The proportion of cervical adenocarcinoma in Japan was only a few percent in the 1960s but has gradually been increasing, with adenocarcinoma accounting for 1,791 (22.4%) out of 7983 cervical cancer cases in 2019 (1). Adenocarcinoma has a longer cell cycle than squamous cell carcinoma, a lower percentage of radiosensitive G2M and G1 stage cells, and biological characteristics such as a lower oxygen effect ratio in radiotherapy, resulting in resistance to radiotherapy (2). Although there are scattered reports of superior outcomes associated with surgical treatment for cervical adenocarcinoma, there are no randomized controlled trials comparing surgery and radiotherapy, specifically for adenocarcinoma (3-5). Given the radioresistance of adenocarcinoma in stages I-II, radical hysterectomy (RH) is considered reasonable if complete tumor removal is possible. Pelvic lymph node (LN) metastasis is a poor prognostic factor in cervical adenocarcinoma, however, superior radiotherapy results have been reported in LN metastasis-positive cases (4, 5). The National Comprehensive Cancer Network Guidelines broadly categorize indications for radical radiation therapy by the presence or absence of enlarged pelvic LNs, rather than by histological type. Concurrent chemoradiotherapy (CCRT) is recommended for patients with enlarged pelvic LNs (6).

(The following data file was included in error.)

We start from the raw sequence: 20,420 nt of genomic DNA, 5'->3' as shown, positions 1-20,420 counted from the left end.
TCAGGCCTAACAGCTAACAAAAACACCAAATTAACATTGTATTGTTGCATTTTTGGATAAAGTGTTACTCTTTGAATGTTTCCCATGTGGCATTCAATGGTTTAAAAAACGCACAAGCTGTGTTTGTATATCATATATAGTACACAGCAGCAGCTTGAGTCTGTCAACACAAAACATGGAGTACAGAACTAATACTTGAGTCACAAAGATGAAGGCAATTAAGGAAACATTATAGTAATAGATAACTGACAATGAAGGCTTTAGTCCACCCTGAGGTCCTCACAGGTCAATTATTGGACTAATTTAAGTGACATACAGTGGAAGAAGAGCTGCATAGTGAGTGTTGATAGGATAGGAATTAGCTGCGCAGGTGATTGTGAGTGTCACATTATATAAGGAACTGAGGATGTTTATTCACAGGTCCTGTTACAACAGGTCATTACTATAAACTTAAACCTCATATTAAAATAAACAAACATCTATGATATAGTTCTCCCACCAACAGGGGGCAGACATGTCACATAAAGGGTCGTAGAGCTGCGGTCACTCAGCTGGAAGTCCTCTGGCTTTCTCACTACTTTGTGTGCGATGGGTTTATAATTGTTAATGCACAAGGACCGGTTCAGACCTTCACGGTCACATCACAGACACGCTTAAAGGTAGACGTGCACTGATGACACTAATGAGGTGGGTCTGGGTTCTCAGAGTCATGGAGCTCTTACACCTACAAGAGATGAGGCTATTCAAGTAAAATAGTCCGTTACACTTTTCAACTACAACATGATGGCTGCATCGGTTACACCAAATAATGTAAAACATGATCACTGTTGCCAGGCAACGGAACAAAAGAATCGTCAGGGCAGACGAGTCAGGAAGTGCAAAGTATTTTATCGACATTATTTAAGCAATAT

In some cases, pelvic LN metastases are found on histopathological evaluation after RH in patients who had no enlarged pelvic LNs on preoperative imaging evaluation. The aim of this study was to clarify whether LN metastasis is also a prognostic factor in these patients, and whether any postoperative therapy is advisable.
From April 2004 to July 2019, 61 patients with stage I-II cervical adenocarcinoma by the 2009 International Federation of Obstetrics and Gynecology classification (7) with no enlarged pelvic LNs on preoperative imaging evaluation who underwent RH at our Institution were retrospectively examined for clinicopathological, treatment, and prognosis-related factors. For preoperative evaluation of pelvic LNs, significant enlargement was defined as a short diameter of 10 mm or more on pelvic magnetic resonance imaging.